(AFP) -- Australia confirmed Saturday that its diplomatic post in Washington had been preparing for Julian Assange's possible extradition to the US but played it down as "contingency planning".
Trade Minister Craig Emerson said the Australian embassy in Washington had been "getting prepared for the possibility of an extradition" but stressed that there was nothing unusual in diplomats bracing for all eventualities.
"The embassy is doing its job, just to be in a position to advise the government if it believed that an extradition effort was imminent. There is no evidence of such an extradition effort," Emerson told ABC television.
"All that was happening is that the post in Washington was doing some contingency planning in the event that such an eventuality arose."
The remarks follow media reports Saturday that Australian diplomats believe Washington is targeting Assange for possible prosecution on charges including espionage and conspiracy relating to his WikiLeaks whistleblowing site.
Citing diplomatic cables from Australian officials obtained under freedom of information laws, The Age newspaper said Canberra's post in Washington was taking seriously the possible extradition of the WikiLeaks founder to the US.
According to The Age the cables showed that Australia had no objection to Assange's potential extradition and had requested early advice from the US on any decision to indict the former hacker or have him sent to the US.
It claimed that both the prime minister and foreign minister had been briefed on the matter.
Emerson confirmed that the Washington embassy had been exploring the extradition of Assange, an Australian national, as a potential scenario but he stressed that there was no evidence that the US was preparing to do so.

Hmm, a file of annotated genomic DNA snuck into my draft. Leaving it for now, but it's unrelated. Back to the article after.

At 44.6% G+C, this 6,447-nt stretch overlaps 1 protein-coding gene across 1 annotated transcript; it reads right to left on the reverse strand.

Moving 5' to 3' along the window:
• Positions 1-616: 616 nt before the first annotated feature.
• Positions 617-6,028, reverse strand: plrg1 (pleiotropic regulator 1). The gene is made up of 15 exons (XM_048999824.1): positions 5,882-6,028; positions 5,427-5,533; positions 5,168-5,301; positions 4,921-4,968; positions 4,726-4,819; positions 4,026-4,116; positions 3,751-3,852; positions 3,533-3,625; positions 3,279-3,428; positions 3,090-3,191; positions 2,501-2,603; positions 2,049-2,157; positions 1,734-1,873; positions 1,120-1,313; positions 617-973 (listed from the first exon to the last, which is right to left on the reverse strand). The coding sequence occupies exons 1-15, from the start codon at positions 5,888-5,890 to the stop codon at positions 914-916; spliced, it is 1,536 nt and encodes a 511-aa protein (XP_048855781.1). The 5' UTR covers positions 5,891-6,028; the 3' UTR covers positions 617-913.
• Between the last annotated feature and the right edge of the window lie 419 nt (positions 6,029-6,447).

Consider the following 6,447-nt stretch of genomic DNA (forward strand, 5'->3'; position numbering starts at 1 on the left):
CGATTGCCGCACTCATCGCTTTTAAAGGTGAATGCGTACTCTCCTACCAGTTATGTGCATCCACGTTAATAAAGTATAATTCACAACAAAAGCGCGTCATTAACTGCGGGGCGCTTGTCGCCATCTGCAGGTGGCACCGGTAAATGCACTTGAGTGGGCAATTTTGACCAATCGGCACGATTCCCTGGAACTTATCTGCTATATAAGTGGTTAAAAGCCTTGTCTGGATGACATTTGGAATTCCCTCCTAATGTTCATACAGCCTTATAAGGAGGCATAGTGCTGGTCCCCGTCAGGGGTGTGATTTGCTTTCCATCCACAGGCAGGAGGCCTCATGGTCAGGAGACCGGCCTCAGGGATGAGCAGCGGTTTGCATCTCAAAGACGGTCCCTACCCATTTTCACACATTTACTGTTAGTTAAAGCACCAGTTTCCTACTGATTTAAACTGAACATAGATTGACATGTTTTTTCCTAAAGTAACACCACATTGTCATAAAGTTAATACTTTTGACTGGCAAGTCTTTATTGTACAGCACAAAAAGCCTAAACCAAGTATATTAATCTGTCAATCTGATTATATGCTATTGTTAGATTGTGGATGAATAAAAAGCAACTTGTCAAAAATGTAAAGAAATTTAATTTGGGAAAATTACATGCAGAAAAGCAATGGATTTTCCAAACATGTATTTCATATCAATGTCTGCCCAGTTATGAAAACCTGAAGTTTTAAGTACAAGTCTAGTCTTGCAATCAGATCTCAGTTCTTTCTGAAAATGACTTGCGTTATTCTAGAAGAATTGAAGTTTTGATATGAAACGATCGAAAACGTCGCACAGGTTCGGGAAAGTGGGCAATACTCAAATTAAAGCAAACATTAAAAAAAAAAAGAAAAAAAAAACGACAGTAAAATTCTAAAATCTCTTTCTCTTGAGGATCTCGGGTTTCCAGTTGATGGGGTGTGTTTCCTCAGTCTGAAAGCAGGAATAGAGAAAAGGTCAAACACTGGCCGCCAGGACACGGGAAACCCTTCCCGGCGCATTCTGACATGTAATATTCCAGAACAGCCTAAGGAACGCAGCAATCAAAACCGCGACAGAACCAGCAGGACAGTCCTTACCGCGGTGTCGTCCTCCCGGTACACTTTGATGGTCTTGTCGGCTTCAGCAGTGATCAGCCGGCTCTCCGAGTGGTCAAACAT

"You would want, as an embassy, to be in a position that if this were to arise hypothetically in the future, you wouldn't be standing flat-footed and unable to provide advice back to the government in Canberra," he said.
"I wouldn't read too much into it. People can attach their own probabilities or possibilities as to what the United States may or may not do in the future, but the fact is that there's no evidence, no evidence that the United States is seeking to extradite Julian Assange."
The trade minister noted that the US could have sought Assange's extradition from Britain rather than waiting for him to arrive in Sweden and "obviously they haven't done that".
He wouldn't comment on the claim that Australia would not oppose Assange's extradition to the US, saying only that they would abide by "normal processes" and continue providing consular assistance.
Emerson also repeated that there was little the Australian government could do for Assange, who is holed up in Ecuador's embassy in London in a bid to avoid extradition to Sweden, where he faces questions over sex assault claims.
Assange fears Stockholm will turn him over to the US, and was granted political asylum by Ecuador on Thursday.
"Remember that this issue about Mr Assange between the UK and Sweden is not in relation to WikiLeaks, it's in relation to allegations of something that he may or may not have done in Sweden itself and that's up to the legal authorities in those countries," Emerson said.
"The legal processes have been followed, and... there's no particular role for Australia beyond ensuring that Mr Assange has reasonable consular assistance and that's what we're offering."